Page 21: of Maritime Reporter Magazine (January 2014)

Ship Repair & Conversion Edition

Read this page in Pdf, Flash or Html5 edition of January 2014 Maritime Reporter Magazine 21 attacks and environmental threats (i.e., pipeline leaks). This usage is aimed at protecting human safety, preventing property damage, and protecting the marine environment.

Use of the sonar by the Coast Guard is envisioned as of short duration and within a limited geographic area. For example, it might be used to protect a high-level dignitary during a visit to a waterfront facility. Alternatively, it could be used to examine an offshore facility from which oil is emanating to determine the location and extent of damage or other cause of the discharge so that it can be promptly remedied.

At least for now, the Coast Guard in- tends to utilize commercially-available sonar with frequencies above 50 kHz.

As a result the capabilities, limitations, and potential adverse effects of equip- ment are reasonably well-known. This, combined with the short duration and limited geographic scope of the sonar use, will serve to minimize any envi- ronmental impact.

Further, the Coast Guard proposes to consult with other agencies, such as the

Fish and Wildlife Service (FWS) and the National Marine Fisheries Service (NMFS) prior to each planned use in all but emergency situations to determine whether there are particular environ- mental concerns that should be consid- ered, such as endangered species in the vicinity. The Coast Guard also plans to utilize observers to monitor usage and identify any unexpected risks, such as boaters or swimmers approaching the area.

The sonar systems under consideration by the Coast Guard operate within the hearing range of toothed whales (150- 180 kHz) and pinnipeds (75 Hz – 75 kHz). Some clupeid fi sh (i.e., herring, shad, sardine, menhaden) may also re- act to these sonar transmissions. Minor adverse impacts could also occur in the unlikely situation if a ROV or UUV were to touch down on seagrass, coral, or sediment. The use of low-power HF and UHF sonar (as opposed to high- power MF military sonar) minimizes adverse environmental impact by re- ducing the area ensonifi ed by the equip- ment.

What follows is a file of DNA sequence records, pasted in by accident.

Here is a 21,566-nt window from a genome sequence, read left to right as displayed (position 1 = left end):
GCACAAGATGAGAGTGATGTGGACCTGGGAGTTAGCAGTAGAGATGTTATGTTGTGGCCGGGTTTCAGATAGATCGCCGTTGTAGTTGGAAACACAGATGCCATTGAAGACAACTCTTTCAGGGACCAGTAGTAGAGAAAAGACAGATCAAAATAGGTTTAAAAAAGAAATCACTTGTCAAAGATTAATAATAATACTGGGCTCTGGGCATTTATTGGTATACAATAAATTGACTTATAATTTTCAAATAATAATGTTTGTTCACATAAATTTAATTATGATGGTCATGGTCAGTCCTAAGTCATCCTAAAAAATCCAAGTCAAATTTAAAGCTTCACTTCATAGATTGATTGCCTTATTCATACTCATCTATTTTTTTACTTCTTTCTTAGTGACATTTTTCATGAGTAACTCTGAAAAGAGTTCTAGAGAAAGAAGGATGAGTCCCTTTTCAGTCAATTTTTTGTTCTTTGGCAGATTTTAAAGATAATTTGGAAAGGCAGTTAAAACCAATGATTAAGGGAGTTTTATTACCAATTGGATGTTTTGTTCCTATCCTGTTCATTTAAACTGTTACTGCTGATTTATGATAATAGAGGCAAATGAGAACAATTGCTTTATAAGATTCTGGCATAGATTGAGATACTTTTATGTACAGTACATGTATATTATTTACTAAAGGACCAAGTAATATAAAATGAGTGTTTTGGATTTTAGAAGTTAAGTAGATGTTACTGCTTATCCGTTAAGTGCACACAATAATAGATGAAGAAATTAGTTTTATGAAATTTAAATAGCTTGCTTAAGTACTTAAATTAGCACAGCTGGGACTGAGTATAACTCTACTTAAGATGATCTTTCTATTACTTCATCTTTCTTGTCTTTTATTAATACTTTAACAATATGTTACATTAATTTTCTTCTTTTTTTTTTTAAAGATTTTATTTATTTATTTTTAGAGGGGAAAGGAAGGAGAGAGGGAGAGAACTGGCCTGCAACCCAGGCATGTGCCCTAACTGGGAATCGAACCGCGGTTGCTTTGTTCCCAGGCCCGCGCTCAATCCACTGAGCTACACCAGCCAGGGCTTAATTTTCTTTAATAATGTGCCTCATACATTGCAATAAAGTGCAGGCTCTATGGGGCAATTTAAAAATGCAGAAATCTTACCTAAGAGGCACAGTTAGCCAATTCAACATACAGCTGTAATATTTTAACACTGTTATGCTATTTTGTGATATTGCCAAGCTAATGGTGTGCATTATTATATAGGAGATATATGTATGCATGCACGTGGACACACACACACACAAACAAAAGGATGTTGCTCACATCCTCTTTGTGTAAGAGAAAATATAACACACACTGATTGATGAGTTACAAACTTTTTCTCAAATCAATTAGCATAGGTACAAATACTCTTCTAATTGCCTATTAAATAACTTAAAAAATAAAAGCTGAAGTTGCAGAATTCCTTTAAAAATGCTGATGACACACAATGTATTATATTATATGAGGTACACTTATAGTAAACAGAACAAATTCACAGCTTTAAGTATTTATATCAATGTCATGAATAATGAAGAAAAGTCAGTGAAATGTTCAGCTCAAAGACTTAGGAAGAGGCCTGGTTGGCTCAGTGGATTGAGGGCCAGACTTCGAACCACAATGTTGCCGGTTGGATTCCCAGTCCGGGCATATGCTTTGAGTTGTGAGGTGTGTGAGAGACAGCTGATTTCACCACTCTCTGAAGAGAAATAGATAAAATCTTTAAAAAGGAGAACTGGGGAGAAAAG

The purpose of the Coast Guard pro- posal is to broaden the agency’s capa- bility to locate and classify underwater threats and other targets of interest and to more safely and effectively accom- plish the Coast Guard missions. Targets of interest could include combat swim- mers or divers; explosives or other of- fensive devices that could be delivered to underwater hulls, piers, or other shore structures; and objects that have become submerged as a result of natu- ral or man-made disaster and have the potential to interrupt maritime transpor- tation, trade, commerce, recreational boating, or other maritime activities.

The use of HF (50-999 kHz) and UHF (1,000 kHz and higher) active sonar technology would provide operational commanders with enhanced ability to support maritime security, marine safe- ty, and maritime stewardship with mini- mal impact on the environment.

The likelihood of a terrorist attack by divers in US waters is extremely low.

More likely are suspicious incidents that require prompt investigation and response, similar to the various pri- vate pilots that negligently stray into restricted airspace around the White

House. It is expected that the Coast

Guard will more frequently use sonar to investigate suspected contraband stashes affi xed to the underwater hull of incoming vessels, marine casualties, hazards to navigation, and environmen- tal threats. Used properly, sonar can provide the Coast Guard with important new capabilities.

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